The Example Dilemma in Business
At a superficial glance, their utility or value is rather obvious. Whether we try to compare the performance of the same company over time, or its performance relative to its competitors, we develop descriptions of various business instances. And, depending on the context, these approximations of the observed world range from simple stories to highly structured accounts that play a key role in pattern recognition and, subsequently, in theory development. But their use in business has a dark side that has grown more problematic over the years.
While examples and the more elaborate cases have always been an essential tool in business education, they made even more sense in the discipline’s infancy, since very little of the business phenomena was meaningfully codified at that time. Unfortunately, they became increasingly seen “as being most valuable when they encouraged students to abandon the search for theory and to learn how to make realistic and difficult decisions on their own,” creating a vicious cycle, as “generalizable business theories did not spring forth from case studies” (Gleeson et al., 1993). The lack of integrative, “big picture” theories led to an over-reliance on cases, which in turn diminished the perceived need for such theories.
Beyond the classroom, however, the consequences have been even more troublesome. Attracted by the lucrative field of management consulting or driven by the need to consolidate their respective professional careers, an increasing number of industry professionals have been putting forth a swelling amount of business advice of questionable quality. Enabled by the discipline’s lack of an integrative theoretical underpinning, they have been employing selective evidence (“cherry-picking”) to create compelling stories that tend to obscure the need for a solid theoretical foundation (Rosenzweig, 2007). Nevertheless, by their very nature, examples are always narrower interpretations of the actual accounts that they describe.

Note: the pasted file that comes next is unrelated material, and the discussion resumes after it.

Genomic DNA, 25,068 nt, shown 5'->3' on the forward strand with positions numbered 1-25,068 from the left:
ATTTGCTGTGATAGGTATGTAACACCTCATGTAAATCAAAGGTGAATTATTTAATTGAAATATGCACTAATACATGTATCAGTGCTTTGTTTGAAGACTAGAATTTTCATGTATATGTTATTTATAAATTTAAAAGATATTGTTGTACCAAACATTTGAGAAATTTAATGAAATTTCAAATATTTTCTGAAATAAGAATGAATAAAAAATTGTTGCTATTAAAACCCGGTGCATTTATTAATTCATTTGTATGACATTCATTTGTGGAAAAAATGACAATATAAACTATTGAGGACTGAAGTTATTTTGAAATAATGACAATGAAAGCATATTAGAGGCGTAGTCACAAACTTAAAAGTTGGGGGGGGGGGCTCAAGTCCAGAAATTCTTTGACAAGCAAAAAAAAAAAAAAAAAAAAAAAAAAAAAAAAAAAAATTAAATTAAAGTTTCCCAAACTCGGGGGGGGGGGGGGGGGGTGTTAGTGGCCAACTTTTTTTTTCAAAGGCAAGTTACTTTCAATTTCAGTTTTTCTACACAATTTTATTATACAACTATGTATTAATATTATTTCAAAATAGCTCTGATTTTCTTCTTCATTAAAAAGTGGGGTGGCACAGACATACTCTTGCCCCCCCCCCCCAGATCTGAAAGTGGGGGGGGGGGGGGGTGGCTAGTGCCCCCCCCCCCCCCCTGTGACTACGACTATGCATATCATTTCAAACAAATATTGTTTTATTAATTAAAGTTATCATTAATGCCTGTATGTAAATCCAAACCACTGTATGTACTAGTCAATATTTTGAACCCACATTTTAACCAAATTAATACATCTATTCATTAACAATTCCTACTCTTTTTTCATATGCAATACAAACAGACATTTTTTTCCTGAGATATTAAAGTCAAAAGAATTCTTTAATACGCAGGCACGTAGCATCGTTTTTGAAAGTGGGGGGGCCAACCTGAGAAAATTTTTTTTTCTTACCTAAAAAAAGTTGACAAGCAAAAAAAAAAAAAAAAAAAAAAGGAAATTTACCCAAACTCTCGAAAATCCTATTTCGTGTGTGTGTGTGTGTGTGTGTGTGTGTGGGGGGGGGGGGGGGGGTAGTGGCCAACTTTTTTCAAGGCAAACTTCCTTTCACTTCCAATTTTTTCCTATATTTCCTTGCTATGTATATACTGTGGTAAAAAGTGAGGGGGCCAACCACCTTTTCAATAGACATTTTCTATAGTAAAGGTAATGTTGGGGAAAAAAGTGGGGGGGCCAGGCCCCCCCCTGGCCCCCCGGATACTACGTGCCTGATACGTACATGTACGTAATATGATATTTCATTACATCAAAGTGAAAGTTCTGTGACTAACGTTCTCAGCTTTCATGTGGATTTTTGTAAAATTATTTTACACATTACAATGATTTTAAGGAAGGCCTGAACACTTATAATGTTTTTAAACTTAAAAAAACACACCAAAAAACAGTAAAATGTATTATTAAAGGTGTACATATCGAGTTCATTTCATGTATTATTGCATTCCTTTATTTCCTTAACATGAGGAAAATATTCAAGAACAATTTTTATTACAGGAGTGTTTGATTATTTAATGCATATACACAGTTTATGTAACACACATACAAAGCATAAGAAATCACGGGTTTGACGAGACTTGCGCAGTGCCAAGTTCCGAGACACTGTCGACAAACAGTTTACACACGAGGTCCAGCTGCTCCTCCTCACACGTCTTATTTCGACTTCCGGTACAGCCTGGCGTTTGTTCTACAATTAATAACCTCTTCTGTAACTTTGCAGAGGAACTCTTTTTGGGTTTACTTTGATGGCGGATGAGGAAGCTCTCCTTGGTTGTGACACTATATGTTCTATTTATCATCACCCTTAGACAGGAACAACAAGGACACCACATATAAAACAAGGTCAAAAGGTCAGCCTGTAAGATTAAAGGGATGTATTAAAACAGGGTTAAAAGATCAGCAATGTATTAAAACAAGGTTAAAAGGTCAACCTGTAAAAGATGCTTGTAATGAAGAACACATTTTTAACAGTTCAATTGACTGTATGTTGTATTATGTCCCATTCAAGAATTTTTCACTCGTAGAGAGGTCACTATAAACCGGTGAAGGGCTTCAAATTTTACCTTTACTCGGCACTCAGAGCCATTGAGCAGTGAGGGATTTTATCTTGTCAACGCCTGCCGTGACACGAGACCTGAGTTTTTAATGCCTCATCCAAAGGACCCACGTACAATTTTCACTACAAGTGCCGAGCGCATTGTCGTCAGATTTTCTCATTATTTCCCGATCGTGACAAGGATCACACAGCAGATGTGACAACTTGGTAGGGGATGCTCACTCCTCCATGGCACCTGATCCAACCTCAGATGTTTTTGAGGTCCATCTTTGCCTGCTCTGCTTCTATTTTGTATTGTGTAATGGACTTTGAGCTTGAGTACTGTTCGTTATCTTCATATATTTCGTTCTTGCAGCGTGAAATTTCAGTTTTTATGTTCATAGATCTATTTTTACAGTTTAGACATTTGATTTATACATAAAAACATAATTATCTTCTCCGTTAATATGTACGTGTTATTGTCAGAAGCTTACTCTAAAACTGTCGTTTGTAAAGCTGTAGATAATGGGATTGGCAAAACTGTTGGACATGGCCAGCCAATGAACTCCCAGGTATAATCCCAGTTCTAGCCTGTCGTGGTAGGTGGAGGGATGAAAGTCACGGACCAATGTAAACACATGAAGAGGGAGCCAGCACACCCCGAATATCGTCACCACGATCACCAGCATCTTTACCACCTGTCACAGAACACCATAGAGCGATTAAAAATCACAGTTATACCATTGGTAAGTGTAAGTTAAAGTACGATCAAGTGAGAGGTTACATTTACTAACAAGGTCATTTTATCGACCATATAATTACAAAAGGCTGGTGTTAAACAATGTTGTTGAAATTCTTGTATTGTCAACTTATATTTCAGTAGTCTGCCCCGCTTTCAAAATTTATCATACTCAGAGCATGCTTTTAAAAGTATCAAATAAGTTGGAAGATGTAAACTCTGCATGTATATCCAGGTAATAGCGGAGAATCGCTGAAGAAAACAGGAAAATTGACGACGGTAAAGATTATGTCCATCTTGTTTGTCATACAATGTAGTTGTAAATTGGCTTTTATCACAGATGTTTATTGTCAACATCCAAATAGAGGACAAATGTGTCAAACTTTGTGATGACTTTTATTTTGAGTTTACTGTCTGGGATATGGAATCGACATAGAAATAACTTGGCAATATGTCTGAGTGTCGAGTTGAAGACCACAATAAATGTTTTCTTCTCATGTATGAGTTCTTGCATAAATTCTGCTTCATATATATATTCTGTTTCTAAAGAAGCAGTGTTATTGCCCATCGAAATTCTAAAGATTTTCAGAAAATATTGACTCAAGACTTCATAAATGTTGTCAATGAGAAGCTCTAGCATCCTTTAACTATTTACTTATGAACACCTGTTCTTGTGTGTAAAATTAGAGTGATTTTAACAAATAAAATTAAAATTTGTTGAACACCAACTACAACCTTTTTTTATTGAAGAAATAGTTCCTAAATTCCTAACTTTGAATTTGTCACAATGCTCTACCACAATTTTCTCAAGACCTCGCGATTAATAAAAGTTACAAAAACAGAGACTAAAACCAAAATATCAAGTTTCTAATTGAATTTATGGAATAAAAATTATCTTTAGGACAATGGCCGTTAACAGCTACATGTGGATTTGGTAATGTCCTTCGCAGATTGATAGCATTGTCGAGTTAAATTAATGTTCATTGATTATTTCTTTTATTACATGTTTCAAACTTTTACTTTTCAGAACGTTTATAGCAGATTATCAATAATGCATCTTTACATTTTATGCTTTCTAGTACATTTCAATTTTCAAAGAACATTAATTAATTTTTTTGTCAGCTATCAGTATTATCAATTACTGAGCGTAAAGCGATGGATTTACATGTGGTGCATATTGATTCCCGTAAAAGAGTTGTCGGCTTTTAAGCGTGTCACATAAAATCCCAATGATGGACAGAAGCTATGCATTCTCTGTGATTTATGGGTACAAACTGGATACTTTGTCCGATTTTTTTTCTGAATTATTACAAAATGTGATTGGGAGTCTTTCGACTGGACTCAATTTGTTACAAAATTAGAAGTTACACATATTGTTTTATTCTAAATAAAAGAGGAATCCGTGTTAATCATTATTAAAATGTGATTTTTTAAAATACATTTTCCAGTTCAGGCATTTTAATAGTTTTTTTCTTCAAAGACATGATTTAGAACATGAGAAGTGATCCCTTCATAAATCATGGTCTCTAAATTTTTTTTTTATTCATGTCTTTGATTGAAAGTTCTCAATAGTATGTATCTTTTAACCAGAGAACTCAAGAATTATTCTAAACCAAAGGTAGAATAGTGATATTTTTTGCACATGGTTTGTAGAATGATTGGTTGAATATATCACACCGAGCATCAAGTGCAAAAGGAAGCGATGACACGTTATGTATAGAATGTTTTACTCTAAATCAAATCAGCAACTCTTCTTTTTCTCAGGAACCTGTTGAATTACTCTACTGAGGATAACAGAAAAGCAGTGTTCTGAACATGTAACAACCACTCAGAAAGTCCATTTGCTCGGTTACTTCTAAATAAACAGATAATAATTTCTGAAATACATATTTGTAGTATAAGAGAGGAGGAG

As a result, especially when referring to broader issues (i.e., a struggling company’s sudden turnaround), the process of identifying all key causal relationships can be very difficult due to the sheer number of factors involved. Besides, not only that human behavior is partially irrational (Kahneman, 2011), making it rather impossible to talk about a fully predictable chain of events, but the way we see our surroundings is more limited than we think (Simons & Chabris, 1999), and even what we see and experience tends to be remembered differently (Kahneman & Riis, 2005). And it is this duality of value brought on by examples — they can be useful, yet misleading learning tools — that [we should always be acutely aware of].
Gleeson, Robert E.; Schlossman, Steven; & Allen, David G. (1993), Uncertain Ventures: The Origins of Graduate Management Education at Harvard and Stanford, 1908-1939, Selections, Graduate Management Admission Council
Kahneman, Daniel (2011), Thinking, Fast and Slow, Farrar, Straus and Giroux
Kahneman, Daniel & Riis, Jason (2005), Living and Thinking about It: Two Perspectives on Life, in N. Baylis, F. A. Huppert, & B. Keverne (Eds.), The Science of Well-Being, Oxford University Press
Rosenzweig, Phil (2007), The Halo Effect ... and the Eight Other Business Delusions that Deceive Managers, Free Press
Simons, Daniel J. & Chabris, Christopher F. (1999), Gorillas in Our Midst: Sustained Inattentional Blindness for Dynamic Events, Perception
This article is a slightly-edited excerpt from a draft manuscript of the "letter to the reader," which was intended to be included in Cristian Mitreanu's 2013 book Spointra and the Secret of Business Success (The Aged Edition). As is, it was first published here.